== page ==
Whereas some of these challenges still exist now, we cannot continue to mortgage the peace, safety and security of the larger population because of the interest of the negligible population of okada riders in our midst. An outright ban on commercial cyclists from operating in our cities is necessary because of the havoc they wreak on the people. They are causing more harm to the psyche and body of the nation almost akin to the mental torture currently occasioned by the insurgency in the Northern part of the country. Their operations should be restricted to rural communities and properly regulated by the authorities as they intensify efforts at revitalising and reorganising the other critical sectors of transportation. It is obvious that incidents involving okada riders are being under reported going by the huge number of human casualties being recorded in public hospitals. Many people have gory tales to tell on their encounter with bandits posing genuine commercial cyclists.

 

Another menace on our roads in particularly Lagos and Ibadan, two strategic cities in the South-West is the swarm of motorpark touts at most bus stops and streets. Brandishing canes and horse whips, the touts harass and often engage drivers and passengers in bloody brawls even in the presence of regular policemen and anti-crime patrol personnel. While the sale and purchase of marijuana and alcohol is at their call and beckon at parks, their sources of lethal weapons during minor family disputes are a cause for worry.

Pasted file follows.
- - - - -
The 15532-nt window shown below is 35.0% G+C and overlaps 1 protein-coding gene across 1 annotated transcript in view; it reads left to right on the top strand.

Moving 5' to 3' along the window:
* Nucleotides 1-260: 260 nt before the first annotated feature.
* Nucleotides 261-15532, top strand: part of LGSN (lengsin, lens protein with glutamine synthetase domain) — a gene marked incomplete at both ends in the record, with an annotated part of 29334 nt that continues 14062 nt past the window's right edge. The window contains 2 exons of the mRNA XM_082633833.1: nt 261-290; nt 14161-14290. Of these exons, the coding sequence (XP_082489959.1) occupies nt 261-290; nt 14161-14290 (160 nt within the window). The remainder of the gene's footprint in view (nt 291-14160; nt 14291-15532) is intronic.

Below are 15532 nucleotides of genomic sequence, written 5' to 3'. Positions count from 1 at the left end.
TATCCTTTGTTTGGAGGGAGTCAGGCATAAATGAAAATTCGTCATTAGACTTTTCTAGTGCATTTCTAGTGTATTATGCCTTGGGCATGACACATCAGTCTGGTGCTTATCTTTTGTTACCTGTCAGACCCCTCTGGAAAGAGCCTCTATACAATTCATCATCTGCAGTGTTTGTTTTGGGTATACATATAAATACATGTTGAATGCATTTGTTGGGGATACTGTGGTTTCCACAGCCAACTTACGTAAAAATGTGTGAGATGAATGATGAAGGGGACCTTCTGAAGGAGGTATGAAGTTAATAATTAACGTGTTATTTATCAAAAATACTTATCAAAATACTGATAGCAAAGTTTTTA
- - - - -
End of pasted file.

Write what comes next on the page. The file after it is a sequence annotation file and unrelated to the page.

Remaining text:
It is difficult to ascertain the number of deaths resulting from the activities of Okada riders, but suffice to say that they have been more responsible for many avoidable crashes and killings in the country. Just last week, the editor of Daily Sun, Mr. Steve Nwosu, escaped death by a hair’s breadth when robbers operating on an okada attacked him as hot lead narrowly missed his skull. Just on Sunday in Lagos, the editor of the Nigerian Compass, Gabriel Akinadewo, was held hostage by bandits, who later made away with his invaluable.

 

Today, okada riders, motorpark touts, miscreants claiming to be agents of local councils and state government have swooped on the roads of Lagos, Ibadan and other towns in the South-West. Touts dictate fares to drivers and passengers, front for policemen by collecting money from commercial vehicles for ‘security,’ colonise bus stops, while okada riders rob with ease. In all these instances, these miscreants have succeeded in turning the Center of Execellence to heartache for the country. And one of the reasons is that we have continued to legislate even armed robbers to lionize themselves through all forms of amorphous s and associations. Now, we have associations for pepper seller, onion dealers, agberos, okirika [bend-down-select-boutique or tokunbo clothes] association, ewedu sellers, fura du nunu sellers association and name it, with each of them holding the rest of the population to ransom in their homes and sometimes committing gruesome murders!

 

Oderemi, 08023501874 (sms only)

 

Last modified on Saturday, 18 August 2012 18:55